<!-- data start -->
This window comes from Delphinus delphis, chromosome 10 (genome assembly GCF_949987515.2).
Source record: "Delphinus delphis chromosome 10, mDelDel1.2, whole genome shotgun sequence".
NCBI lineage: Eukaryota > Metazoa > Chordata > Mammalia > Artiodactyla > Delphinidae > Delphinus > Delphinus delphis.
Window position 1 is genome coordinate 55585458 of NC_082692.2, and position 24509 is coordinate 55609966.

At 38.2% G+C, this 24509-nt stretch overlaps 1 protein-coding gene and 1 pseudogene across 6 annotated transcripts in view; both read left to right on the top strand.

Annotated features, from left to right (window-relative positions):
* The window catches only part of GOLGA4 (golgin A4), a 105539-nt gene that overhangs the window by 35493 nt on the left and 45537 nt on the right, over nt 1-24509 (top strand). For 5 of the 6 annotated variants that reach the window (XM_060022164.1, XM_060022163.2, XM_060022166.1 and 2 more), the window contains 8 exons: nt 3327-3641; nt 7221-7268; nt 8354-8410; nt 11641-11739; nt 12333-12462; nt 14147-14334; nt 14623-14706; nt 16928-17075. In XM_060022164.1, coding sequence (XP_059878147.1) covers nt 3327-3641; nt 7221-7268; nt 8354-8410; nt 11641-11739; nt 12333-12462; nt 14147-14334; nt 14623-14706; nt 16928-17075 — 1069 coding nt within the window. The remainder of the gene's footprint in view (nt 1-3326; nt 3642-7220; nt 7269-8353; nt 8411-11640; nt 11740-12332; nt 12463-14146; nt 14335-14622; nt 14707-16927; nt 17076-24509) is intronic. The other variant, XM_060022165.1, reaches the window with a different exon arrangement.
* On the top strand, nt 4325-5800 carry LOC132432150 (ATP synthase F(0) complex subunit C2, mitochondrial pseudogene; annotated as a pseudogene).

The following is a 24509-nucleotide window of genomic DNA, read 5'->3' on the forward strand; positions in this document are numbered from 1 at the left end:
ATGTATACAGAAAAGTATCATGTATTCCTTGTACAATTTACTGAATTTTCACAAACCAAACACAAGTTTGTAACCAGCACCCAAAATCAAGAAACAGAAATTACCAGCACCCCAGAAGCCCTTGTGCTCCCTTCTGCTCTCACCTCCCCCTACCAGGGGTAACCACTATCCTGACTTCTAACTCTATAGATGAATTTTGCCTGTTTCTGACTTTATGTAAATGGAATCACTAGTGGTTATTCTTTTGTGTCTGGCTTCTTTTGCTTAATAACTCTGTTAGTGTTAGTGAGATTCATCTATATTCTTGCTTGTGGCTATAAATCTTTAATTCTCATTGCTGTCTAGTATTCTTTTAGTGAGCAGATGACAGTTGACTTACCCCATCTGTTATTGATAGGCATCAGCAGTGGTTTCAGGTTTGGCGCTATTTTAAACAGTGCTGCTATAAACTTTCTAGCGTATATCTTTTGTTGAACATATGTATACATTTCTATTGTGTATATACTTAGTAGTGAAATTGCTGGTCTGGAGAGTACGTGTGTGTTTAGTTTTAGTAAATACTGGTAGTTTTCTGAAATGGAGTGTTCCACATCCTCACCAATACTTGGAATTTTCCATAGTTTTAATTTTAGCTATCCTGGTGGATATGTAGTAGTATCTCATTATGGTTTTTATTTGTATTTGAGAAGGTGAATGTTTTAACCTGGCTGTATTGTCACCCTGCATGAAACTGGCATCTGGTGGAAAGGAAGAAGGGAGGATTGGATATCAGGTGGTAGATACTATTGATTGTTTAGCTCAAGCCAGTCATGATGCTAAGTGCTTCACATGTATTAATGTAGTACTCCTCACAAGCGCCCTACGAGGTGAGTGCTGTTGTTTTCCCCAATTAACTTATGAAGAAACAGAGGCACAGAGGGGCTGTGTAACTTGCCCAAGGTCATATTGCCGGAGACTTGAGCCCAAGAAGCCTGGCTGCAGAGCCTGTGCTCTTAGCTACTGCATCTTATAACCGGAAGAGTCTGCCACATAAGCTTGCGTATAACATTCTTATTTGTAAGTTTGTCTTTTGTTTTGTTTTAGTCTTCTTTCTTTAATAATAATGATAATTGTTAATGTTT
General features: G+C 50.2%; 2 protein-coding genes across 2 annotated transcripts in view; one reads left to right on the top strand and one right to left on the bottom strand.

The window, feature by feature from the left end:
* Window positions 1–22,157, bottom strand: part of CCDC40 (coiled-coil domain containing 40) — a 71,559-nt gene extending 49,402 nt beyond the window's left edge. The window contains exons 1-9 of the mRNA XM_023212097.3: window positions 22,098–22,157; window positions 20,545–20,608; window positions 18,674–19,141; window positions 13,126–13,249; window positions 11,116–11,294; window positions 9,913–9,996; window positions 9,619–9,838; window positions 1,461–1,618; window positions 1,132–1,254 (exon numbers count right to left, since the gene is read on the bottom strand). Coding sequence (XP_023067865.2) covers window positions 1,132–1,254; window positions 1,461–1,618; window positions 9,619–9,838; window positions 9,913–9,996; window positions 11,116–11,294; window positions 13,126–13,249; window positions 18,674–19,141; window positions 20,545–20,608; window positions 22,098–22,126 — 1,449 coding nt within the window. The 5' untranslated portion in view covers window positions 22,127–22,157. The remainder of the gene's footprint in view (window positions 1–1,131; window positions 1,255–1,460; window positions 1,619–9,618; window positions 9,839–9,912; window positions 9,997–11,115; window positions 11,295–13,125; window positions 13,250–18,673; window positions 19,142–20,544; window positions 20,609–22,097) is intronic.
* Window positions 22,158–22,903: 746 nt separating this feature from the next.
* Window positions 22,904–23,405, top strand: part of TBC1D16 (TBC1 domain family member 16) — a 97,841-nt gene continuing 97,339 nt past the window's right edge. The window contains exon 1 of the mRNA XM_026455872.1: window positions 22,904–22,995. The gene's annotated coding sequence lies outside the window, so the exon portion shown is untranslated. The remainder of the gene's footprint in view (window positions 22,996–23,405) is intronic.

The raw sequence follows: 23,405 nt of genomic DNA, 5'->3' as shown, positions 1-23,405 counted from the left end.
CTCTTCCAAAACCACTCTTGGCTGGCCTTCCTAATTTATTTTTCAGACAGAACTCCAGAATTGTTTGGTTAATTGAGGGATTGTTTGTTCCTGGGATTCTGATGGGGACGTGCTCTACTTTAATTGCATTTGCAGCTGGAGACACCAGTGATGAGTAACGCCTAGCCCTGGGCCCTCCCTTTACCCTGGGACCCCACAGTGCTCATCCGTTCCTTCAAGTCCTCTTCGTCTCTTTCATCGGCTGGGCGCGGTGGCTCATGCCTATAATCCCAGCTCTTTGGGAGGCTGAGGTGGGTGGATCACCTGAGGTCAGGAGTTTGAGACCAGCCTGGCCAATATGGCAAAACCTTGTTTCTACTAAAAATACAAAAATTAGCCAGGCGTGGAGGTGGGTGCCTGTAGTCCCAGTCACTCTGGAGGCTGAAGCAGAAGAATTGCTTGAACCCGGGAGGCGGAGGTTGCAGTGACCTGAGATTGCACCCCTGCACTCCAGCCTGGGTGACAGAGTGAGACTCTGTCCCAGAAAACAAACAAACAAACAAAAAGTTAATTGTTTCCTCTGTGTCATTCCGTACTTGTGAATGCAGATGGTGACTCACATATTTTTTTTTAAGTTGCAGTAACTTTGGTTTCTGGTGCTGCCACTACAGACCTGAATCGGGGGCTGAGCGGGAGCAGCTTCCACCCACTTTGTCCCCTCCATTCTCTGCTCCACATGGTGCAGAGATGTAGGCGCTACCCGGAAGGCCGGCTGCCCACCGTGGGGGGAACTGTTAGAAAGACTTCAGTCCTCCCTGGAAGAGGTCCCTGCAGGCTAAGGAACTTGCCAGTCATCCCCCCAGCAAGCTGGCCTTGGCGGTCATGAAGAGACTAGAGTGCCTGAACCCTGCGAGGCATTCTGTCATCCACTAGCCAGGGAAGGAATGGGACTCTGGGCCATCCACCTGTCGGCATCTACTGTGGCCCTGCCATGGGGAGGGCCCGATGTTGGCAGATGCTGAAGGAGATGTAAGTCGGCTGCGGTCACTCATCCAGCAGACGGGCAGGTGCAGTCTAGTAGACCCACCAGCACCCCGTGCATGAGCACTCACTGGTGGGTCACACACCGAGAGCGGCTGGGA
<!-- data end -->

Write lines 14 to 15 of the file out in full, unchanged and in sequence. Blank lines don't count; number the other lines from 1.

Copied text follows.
* Window positions 22,158–22,903: 746 nt separating this feature from the next.
* Window positions 22,904–23,405, top strand: part of TBC1D16 (TBC1 domain family member 16) — a 97,841-nt gene continuing 97,339 nt past the window's right edge. The window contains exon 1 of the mRNA XM_026455872.1: window positions 22,904–22,995. The gene's annotated coding sequence lies outside the window, so the exon portion shown is untranslated. The remainder of the gene's footprint in view (window positions 22,996–23,405) is intronic.